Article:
ST. PAUL, Minn. - Commuters who rely on Metro Transit for work and play may soon see a decrease in services.
That's according to members of the Metropolitan Council, who are concerned about the latest transportation bill coming out of the Minnesota State Capitol.
A recently unveiled house transportation omnibus bill details the Republican party's plans for funding transportation over the next two years. Met council members weren't happy with what they saw.
"We would have to look at potentially 40 percent reductions to the service of Metro Transit customers," Metropolitan Council Chair Adam Duininck says.
That expected reduction is the result of an estimated $122 million cut in funding for Metro Transit over the next two years, according to the council. They feel that cut is way out of line with the needs of residents and businesses in the metro.
"Even if we did a fare increase, which is something we would have to deliberate and work through during a public process, we would still see major cuts in service," Duininck says.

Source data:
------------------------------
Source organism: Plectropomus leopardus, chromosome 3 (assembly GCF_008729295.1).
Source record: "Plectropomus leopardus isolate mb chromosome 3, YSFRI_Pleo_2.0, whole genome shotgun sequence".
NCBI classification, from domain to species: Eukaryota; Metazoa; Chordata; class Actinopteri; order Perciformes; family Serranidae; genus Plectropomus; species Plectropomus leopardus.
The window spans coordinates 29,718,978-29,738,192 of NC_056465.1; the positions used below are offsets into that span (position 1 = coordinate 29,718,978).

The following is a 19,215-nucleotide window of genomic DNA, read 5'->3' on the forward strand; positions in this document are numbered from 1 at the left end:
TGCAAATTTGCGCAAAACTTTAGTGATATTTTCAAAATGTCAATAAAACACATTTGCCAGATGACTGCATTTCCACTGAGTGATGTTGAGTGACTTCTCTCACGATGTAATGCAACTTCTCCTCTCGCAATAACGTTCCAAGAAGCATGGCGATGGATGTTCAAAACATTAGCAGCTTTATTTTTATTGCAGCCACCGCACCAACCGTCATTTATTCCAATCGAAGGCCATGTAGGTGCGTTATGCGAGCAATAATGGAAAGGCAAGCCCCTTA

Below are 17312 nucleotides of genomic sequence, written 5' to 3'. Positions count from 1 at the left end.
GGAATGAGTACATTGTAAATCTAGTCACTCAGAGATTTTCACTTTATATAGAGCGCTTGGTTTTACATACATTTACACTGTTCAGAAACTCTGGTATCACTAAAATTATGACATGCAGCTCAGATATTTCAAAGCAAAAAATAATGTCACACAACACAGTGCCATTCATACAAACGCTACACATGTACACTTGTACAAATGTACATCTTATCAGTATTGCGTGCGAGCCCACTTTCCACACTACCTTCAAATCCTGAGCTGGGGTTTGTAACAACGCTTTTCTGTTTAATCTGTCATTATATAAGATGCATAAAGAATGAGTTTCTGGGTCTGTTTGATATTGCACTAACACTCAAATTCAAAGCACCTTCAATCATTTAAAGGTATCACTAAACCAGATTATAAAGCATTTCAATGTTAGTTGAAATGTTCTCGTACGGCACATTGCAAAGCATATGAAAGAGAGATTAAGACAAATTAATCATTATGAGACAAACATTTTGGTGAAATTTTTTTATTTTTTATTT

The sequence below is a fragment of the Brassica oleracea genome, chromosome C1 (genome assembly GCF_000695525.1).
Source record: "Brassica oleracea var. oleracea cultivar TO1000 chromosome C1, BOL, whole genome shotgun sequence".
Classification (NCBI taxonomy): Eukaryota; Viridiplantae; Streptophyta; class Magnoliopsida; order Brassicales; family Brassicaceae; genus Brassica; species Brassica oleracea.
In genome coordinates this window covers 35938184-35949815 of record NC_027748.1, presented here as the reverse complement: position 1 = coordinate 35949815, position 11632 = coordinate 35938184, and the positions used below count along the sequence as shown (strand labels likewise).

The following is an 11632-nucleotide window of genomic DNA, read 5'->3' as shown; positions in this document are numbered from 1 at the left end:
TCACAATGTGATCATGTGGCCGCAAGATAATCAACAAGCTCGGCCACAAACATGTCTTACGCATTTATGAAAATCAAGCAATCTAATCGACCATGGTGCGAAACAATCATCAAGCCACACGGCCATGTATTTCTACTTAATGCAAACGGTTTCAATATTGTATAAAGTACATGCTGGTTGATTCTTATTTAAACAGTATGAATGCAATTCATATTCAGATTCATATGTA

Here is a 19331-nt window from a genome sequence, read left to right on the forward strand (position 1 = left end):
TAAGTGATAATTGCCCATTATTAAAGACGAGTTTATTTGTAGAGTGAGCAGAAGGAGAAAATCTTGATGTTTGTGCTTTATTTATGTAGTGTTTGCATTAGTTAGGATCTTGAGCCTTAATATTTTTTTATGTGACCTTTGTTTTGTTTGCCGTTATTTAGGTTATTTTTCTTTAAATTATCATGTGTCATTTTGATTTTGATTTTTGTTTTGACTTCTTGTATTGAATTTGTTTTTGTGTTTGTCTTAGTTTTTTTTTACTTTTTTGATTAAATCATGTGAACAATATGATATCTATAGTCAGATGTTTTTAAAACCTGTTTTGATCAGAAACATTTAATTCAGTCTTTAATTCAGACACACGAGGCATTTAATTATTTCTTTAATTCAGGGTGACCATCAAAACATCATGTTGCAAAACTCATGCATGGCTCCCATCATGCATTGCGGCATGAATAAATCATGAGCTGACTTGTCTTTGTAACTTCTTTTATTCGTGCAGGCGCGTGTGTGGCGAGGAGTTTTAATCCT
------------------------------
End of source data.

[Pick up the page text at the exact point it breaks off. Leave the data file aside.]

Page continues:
The possible cuts could include fewer buses on the road, along with fewer stops and fewer routes. Duininck says the cuts would also impact Metro Mobility, the bus program for individuals with disabilities who can't ride a regular bus.
Republicans say the transportation bill fits the needs of the state as a whole. Leaders in the party have stated in the past that their priority this biennium is to fix failing roads and bridges across the state without raising taxes.
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